Nigel Farage, the UK’s most outspoken Eurosceptic, announced that he is stepping down from frontline party politics, having achieved what he says is his “life’s work.”
Farage was the leader of the Reform UK Party, previously known as the Brexit Party. He has stepped down as the leader of Reform UK, and will now be honorary president instead.
He was previously the long-time leader of the anti-EU UK Independence Party, more commonly known by its acronym UKIP.
Farage played a leading role in bringing about, and winning, the 2016 Brexit referendum that saw the UK vote to leave the EU.
His political career has lasted almost 30 years, and been a controversial one owing to his outspoken views not only on the EU but immigration also. He tried and failed to be elected as an MP seven times.
“We’ve done it. We’ve achieved it. And for me, I feel my political career in the sense of actively leading a political party … I think now’s the moment for me to say look, I have done it,” he said in a video posted to Twitter.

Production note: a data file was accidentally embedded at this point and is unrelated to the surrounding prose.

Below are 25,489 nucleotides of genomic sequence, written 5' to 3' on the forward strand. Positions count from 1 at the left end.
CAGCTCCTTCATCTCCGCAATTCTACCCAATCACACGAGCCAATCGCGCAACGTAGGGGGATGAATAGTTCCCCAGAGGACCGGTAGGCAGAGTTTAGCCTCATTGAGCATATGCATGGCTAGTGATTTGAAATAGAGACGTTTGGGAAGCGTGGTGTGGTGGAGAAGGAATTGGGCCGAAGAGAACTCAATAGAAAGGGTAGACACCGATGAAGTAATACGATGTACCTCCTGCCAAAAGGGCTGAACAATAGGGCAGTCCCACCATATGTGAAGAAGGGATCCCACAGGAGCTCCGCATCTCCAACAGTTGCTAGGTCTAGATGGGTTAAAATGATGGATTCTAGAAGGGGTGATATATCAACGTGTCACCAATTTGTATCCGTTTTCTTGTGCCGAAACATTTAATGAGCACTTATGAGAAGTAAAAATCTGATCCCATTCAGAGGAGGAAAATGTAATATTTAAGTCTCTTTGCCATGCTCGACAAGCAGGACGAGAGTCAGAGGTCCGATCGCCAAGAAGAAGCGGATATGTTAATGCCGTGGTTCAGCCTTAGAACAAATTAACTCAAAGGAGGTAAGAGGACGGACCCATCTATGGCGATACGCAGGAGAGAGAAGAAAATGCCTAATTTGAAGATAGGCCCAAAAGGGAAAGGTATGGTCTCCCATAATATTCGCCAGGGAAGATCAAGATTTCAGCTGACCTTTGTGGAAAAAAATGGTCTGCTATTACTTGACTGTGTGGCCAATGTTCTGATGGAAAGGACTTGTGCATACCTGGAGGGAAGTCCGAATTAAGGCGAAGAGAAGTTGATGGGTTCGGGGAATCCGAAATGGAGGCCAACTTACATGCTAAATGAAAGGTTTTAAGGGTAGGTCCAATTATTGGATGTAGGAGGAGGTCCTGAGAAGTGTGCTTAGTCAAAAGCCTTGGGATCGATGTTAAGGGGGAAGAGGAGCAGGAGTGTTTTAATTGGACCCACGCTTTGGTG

He added, however: “I’m not retiring – oh no! There’s lots of other things I want to fight for.”
These included campaigning against the influence of the Chinese Communist Party, as well as what he termed the “woke agenda.” He said he intended to use his social media platform to sway the debate on these topics.
“I’m not going away. I’m going to continue to fight and battle for change,” he said.
On Brexit, he said it was not “perfect.”
“The final outcome has cut off Northern Ireland from the rest of the UK and treated our fisherman terribly, but we are out and there is no going back,” Farage said. “At the end of the day, it really was worth it.”
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